231 forum posts
During one of our trips this summer, we came upon the following charming scene. It was an idyllic place: the sun was sparkling, the meadows were lush and green, and the surrounding mountains seemed as if they were waiting for Julie Andrews to start singing. "The hills are alive...."
And there, in the middle of the meadow, were a couple of pack llamas taking a bit of the breather. Nearby, a young family was taking a bit of a breather as well. The kids, aged from about 4-10, were having a snack in the shade, and mom was pulling a few more tasting morsels out of a pack for them. They looked hot, tired, and reasonably happy.
But as we approached them, the father of the family came out to greet us as we descended down from our cross-country adventure to Return and Soldier Lakes.
"Is that the trail to Virginia Pass?" he asked, a not of worry in his voice.
We assured him that it was not. It wasn't really a trail at all, although it led to some beautiful country. It sure wasn't on the way to anywhere else at all.
"Can you tell me where the trail to Virginia Pass is?" he asked, a little desperately.
We remembered passing a large cairn on the trail below where his family was resting and mentioned it to him. The cairn also had a huge arrow next to it to point the way.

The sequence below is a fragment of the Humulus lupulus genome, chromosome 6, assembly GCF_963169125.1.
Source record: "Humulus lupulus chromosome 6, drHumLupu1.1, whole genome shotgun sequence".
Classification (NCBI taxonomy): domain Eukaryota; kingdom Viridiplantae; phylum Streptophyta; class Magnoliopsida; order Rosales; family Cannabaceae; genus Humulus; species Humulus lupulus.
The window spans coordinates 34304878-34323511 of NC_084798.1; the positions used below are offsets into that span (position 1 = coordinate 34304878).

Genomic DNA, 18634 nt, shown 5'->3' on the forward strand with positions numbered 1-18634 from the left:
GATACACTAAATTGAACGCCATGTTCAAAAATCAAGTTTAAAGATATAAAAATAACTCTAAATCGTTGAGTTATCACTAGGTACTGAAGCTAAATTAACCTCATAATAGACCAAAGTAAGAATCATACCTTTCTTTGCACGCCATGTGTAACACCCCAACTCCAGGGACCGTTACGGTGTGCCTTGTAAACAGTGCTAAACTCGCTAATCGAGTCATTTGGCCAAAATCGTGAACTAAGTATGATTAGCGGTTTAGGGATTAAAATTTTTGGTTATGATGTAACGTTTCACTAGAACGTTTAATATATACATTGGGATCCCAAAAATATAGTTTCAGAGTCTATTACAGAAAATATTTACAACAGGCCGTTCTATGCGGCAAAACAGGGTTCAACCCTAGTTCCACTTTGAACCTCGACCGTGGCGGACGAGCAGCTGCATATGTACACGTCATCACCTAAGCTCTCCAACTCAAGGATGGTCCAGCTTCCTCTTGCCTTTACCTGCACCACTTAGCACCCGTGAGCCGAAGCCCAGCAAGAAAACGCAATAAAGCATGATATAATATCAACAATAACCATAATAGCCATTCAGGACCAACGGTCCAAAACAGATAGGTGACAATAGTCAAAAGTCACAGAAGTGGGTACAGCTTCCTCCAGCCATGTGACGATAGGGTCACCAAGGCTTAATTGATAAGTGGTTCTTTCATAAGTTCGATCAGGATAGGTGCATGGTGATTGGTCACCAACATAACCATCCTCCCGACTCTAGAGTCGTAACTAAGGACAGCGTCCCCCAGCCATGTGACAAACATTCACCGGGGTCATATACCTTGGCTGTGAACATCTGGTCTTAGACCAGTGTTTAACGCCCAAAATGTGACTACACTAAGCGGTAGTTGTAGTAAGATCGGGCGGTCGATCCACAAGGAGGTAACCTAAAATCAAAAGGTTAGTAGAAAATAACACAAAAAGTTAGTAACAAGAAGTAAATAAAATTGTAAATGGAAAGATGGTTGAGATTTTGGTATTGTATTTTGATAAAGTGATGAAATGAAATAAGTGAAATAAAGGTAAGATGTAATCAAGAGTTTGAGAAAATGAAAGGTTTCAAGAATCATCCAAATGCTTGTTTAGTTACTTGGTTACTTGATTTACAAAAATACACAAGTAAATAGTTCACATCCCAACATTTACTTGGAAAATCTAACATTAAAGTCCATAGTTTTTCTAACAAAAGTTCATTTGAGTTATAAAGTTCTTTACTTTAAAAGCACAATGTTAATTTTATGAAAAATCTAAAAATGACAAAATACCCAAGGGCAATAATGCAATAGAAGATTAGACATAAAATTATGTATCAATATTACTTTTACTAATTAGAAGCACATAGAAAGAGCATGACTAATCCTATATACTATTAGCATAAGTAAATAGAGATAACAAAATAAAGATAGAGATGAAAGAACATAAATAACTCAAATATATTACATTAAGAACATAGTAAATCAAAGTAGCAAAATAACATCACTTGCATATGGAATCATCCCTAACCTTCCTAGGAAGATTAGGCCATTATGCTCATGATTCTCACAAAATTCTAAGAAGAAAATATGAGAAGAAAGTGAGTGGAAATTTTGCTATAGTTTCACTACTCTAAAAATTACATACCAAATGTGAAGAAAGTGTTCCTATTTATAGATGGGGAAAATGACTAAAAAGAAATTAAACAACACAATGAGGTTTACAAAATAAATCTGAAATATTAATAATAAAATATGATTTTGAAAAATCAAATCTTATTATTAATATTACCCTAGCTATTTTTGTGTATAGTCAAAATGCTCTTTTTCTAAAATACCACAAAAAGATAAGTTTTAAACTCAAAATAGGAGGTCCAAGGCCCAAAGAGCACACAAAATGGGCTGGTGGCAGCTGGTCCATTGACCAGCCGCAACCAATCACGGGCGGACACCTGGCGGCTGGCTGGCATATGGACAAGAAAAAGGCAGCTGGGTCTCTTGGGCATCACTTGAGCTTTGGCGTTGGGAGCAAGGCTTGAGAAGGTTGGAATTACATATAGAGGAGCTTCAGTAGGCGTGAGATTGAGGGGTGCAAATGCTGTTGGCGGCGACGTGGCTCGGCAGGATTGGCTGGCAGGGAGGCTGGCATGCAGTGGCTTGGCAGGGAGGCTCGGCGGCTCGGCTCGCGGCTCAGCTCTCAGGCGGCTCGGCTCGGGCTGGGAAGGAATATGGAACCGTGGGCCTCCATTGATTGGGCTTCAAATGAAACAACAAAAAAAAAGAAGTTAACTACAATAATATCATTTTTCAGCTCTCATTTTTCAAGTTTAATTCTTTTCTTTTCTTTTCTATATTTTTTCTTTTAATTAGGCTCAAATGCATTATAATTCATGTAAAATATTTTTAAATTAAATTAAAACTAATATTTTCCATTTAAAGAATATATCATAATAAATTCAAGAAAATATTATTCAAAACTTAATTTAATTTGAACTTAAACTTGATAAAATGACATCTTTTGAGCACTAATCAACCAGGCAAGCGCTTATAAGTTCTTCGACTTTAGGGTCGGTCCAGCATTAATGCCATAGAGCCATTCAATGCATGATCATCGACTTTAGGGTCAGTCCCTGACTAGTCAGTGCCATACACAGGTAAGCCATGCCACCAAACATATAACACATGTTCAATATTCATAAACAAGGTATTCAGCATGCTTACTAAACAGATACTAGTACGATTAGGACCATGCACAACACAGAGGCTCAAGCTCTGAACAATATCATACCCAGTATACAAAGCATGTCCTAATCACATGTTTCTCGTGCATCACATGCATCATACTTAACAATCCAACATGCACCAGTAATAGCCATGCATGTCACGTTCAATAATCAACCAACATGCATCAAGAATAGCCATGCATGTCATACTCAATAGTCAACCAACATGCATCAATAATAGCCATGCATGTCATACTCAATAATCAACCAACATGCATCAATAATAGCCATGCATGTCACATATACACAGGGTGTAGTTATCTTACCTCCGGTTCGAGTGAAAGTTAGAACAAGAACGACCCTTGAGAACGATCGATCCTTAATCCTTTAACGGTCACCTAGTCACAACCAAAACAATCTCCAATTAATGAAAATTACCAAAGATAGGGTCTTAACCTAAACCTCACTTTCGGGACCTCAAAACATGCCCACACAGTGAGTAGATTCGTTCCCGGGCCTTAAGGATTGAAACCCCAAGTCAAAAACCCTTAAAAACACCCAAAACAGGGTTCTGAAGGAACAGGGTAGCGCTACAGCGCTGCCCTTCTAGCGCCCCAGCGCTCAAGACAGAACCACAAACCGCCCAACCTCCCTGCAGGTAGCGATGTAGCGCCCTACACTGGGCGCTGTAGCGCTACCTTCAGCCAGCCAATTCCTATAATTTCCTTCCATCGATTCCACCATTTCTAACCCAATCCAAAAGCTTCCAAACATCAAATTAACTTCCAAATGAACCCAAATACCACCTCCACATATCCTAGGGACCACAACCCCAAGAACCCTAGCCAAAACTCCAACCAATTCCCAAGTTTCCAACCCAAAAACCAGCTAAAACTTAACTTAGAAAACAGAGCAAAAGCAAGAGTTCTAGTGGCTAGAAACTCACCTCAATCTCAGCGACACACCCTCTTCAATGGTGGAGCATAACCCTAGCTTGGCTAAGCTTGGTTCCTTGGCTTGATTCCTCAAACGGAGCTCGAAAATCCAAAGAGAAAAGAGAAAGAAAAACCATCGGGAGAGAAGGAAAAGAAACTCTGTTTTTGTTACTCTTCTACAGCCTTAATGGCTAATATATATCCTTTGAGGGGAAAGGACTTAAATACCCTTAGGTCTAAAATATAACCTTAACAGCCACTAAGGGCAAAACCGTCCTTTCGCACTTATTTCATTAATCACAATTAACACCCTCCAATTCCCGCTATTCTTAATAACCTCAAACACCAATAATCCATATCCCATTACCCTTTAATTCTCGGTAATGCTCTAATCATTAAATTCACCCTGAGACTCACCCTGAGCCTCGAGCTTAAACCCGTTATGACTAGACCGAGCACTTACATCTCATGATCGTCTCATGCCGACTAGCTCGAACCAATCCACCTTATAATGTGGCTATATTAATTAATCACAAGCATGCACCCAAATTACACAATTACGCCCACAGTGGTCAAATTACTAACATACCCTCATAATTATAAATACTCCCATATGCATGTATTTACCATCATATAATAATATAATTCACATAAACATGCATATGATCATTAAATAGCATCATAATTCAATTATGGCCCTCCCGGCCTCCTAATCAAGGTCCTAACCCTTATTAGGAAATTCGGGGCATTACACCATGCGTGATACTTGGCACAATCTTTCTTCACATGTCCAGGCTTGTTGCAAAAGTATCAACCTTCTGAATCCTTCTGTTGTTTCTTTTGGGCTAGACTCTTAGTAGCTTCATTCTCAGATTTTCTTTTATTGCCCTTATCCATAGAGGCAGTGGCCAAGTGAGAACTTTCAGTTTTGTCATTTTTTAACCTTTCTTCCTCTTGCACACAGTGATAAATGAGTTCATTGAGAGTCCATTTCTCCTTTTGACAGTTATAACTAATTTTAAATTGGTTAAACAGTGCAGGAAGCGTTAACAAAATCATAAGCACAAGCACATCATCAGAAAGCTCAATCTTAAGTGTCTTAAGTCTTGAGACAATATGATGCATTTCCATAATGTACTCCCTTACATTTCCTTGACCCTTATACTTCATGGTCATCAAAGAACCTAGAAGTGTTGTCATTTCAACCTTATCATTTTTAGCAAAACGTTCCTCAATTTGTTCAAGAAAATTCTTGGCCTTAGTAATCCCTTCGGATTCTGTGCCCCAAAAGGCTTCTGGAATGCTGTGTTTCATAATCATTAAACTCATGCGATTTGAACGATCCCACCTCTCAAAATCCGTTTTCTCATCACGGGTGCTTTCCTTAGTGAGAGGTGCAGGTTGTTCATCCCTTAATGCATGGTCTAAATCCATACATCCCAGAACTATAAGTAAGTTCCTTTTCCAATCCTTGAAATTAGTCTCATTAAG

"Yeah, it's not very easy to follow." he said. "I guess it might get better as you get higher up."
We would like to have helped, but our route was in another direction, and he didn't seem to want to hike with us down to the cairn...so we offered him encouragement that we were sure that was the trail.
And then we hiked off and left him in the middle of the idyllic meadow, with his llamas and his little kids. We hoped that he would find his way up to Virginia Pass. And we made a note to tell the Rangers in Bridgeport where we had been hiking, and to check the backpacking websites when we got back, to see if a family was reported missing.
All has been quiet, and we are happy that it must have turned out well. Still...it was awkward to just leave them there. Maybe we should have hiked the route past the cairn with them, until we were sure that they could find the trail.
But then...it wasn't on our way at all. And the kids had food and water. And the trail to Virginia Pass could really only lead one direction---up over the ridge and down to the trailhead.